We’ve long known that the incidence of cancer is higher in people who are 40% or more over ideal weight.Â Men are prone to prostate and colorectal cancers.Â Women get cancers of the endometrium (uterus), gallbladder, cervix, ovary, and breast.Â Overweight and obesity are associated with increased risk of kidney cancer and esophageal adenocarcinoma.
A recently published study from the University of Oxford in the United Kingdom recruited 1.2 million middle-aged women and monitored theirÂ cancer status over five to seven years.Â What’s new with this study is that they found overweight women to have a higher incidence of leukemia, multiple myeloma, pancreatic cancer, non-Hodgkin’s lymphoma, colorectal cancer in premenopausal women, and breast cancer in postmenopausal women.Â The effect of overweight and obesity dependedÂ on menopausal status for the following cancers: colorectal cancer, melanoma, breast cancer, endometrial cancer.
Studies with this manyÂ recruitees are rare and tend toÂ be much more reliable than smaller studies.
The study authors attributeÂ 5% of all cancers in postmenopausal UK women to overweight and obesity.Â They attribute half of all endometrial cancers and esophageal adenocarcinomas in postmenopausal women to overweight and obesity.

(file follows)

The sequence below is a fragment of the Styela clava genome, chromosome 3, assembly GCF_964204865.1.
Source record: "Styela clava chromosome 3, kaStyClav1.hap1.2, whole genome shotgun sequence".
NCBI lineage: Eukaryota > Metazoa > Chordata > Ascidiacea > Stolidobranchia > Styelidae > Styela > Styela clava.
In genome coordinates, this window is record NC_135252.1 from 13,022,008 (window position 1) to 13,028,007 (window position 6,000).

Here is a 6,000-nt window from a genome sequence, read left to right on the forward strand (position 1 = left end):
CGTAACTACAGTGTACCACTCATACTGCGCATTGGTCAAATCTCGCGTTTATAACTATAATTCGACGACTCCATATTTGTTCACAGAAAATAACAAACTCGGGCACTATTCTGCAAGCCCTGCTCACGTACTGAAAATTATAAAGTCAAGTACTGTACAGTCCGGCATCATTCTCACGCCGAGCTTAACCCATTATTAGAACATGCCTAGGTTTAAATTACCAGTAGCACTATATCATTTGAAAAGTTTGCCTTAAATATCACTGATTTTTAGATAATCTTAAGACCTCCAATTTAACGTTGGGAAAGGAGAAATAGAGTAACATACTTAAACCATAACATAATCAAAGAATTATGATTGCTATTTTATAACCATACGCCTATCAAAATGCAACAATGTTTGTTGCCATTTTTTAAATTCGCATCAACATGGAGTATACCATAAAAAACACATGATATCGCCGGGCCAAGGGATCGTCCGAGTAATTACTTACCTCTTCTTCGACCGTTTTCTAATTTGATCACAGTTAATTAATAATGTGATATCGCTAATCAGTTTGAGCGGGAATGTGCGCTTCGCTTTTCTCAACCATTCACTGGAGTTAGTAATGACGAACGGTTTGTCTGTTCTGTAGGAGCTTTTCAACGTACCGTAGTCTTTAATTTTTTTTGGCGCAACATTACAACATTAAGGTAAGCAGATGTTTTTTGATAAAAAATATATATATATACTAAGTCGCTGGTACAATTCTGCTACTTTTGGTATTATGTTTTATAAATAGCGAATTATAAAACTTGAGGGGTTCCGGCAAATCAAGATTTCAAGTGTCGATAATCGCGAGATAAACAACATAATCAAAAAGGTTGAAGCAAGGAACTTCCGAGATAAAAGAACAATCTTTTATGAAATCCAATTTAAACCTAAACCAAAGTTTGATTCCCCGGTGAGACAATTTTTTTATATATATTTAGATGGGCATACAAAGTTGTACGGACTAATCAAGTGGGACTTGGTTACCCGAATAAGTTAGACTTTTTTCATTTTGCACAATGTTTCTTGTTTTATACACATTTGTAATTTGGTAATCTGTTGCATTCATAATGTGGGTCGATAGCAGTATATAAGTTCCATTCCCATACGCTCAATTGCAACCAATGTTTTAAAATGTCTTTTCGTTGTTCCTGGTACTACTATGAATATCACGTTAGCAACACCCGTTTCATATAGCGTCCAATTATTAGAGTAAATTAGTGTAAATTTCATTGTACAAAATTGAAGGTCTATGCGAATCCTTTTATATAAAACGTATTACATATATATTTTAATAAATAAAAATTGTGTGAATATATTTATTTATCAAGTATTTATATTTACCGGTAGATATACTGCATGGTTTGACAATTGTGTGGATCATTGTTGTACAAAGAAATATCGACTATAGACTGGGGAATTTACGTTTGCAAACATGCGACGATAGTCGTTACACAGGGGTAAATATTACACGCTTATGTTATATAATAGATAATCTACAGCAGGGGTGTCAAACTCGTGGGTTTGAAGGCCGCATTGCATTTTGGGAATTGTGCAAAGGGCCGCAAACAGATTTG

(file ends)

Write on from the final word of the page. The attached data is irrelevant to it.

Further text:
A statistical associationÂ between cancer and overweight does not prove that overweight causes cancer, but the situation is certainly suspicious.
According to the American Cancer Society, overweight and obesity contribute to 14 to 20% of all cancer-related deaths in the U.S.Â Over 500,000 people die from cancer yearly in the U.S.
Like smoking and inactivity, overweight and obesity are modifiable risk factors for cancer.Â Â Lose your excess weight and you are likely to lower your riskÂ of developing cancer.
Steve Parker, M.D., author of TheÂ Advanced Mediterranean Diet: Lose Weight, Feel Better, Live LongerÂ Â www.AdvancedMediterraneanDiet.com
Reference:Â Reeves, Gillian K.,Â et al.Â Cancer Incidence and Mortality in Relation to Body Mass Index in the Million Women Study: Cohort Study.Â British Medical Journal, 335 (2007): 1134.